"Ferrara relies on Bram v. United States, 168 U.S. 532, 542-543, 18 S.Ct. 183, 187, 42 L.Ed. 568 * * *. The Bram opinion cites with approval the statement in an English textbook that a confession is not voluntary if `obtained by any direct or implied promises, however slight'. That language has never been applied with the wooden literalness urged upon us by appellant. The Supreme Court has consistently made clear that the test of voluntariness is whether an examination of all the circumstances discloses that the conduct of `law enforcement officials was such as to overbear [the defendant's] will to resist and bring about confessions not freely self-determined * * *.'"
In Santobello v. New York, 404 U.S. 257, 92 S.Ct. 495, 30 L.Ed.2d 427 (1971), which involved a guilty plea in exchange for a promise of leniency which promise was not kept by the prosecution, the case was remanded for a granting of specific performances of the promise or, in the alternative, withdrawal of the plea. This clearly indicates an approval of the plea of guilty, which was a confession, when the promise of leniency is kept by the prosecution.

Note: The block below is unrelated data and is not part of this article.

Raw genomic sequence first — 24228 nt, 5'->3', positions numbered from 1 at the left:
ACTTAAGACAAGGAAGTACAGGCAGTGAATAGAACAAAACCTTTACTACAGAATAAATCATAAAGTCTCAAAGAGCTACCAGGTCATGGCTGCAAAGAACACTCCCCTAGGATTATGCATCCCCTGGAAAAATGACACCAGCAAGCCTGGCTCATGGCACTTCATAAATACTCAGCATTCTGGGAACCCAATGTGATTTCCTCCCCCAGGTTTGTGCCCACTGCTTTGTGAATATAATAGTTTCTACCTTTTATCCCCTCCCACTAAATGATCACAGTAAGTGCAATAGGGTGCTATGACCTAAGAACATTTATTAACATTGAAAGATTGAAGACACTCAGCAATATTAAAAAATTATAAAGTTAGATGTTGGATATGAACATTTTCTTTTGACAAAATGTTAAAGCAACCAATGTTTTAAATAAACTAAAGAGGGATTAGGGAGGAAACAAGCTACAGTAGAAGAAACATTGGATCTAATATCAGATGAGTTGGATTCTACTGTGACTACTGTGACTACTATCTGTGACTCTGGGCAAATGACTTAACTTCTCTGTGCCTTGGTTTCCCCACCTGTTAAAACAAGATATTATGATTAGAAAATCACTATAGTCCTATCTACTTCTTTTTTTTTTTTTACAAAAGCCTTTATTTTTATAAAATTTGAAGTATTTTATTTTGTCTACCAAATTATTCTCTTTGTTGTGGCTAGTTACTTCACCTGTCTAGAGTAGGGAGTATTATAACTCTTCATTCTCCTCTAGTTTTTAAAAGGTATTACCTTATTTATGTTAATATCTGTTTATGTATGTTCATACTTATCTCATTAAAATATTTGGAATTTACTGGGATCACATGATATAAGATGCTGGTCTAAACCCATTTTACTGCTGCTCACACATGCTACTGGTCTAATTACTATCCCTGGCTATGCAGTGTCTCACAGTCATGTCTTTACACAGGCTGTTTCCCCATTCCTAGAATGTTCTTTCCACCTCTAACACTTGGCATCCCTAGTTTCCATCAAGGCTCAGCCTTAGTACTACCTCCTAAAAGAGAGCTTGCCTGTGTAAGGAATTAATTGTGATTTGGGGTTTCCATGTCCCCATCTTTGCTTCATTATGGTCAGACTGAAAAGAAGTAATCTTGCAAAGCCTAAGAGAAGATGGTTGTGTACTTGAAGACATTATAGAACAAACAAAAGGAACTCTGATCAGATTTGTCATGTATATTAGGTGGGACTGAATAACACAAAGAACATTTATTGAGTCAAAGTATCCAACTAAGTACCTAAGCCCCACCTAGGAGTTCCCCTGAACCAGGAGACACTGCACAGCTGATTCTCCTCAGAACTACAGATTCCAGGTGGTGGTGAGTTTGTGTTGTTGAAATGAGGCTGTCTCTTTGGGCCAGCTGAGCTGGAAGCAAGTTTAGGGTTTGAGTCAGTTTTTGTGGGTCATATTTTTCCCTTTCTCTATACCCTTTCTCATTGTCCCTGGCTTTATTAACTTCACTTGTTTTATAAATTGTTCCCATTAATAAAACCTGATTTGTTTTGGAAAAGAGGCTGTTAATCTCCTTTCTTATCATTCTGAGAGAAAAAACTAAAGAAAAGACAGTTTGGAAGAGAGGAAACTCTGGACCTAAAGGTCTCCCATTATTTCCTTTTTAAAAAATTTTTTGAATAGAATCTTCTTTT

We have been referred to two cases which present a somewhat similar factual situation. In Taylor v. Commonwealth, 461 S.W.2d 920, 922 (Ky.App. 1970), two jointly tried defendants signed confessions which were "part of a `deal' in which certain felony charges [against each defendant pending in Indiana] were dismissed." As stated in the opinion, "The Commonwealth's attorney for McCracken County told the two men that the Indiana authorities would dismiss the Indiana charges if the two would make confessions satisfactory to him. They made and signed the confessions and the Indiana charges were dismissed." The two were then tried for murder and armed robbery and the confessions were admitted in evidence over the defendants' objection that the confessions were induced by a promise and therefore were involuntary. The Kentucky Court of Appeals held: "[T]he circumstances of the promise * * * were entirely compatible with the exercise by the appellants of a free volition in the giving of the confessions, and therefore the confessions were admissible. The evidence respecting the circumstances of the making of the confessions warranted the conclusion that the initial proposal for the `deal' came from Taylor [one of the defendants], who feared personal harm at the hands of a former acquaintance, then confined in the Indiana penitentiary, if he were convicted on one or more of the Indiana charges and sentenced to the Indiana penitentiary; that both Taylor and Brown [the second defendant] were of the belief that they were in danger of conviction on the Indiana charges but could `beat' the Kentucky charges; and that Brown obtained the advice of his counsel before agreeing to the confession deal." It was pointed out that in Miranda v. Arizona, 384 U.S. 436, 86 S.Ct. 1602, 16 L.Ed.2d 694 (1966), it was held that "Any statement given freely and voluntarily without any compelling influences is, of course, admissible in evidence," and in the Taylor case it was concluded: "We think it is obvious that the `compelling influences' referred to are ones exerted by the public authorities in such a way as would be calculated to affect the accused's exercise of a free and voluntary choice of whether or not to confess. Here the promise was solicited by the accused, freely and voluntarily, so they cannot be heard to say that in accepting the promise they were the victims of compelling influences." We note that the United States Supreme Court denied certiorari in this case. Brown v. Kentucky, 404 U.S. 837, 92 S.Ct. 126, 30 L.Ed.2d 70 (1971).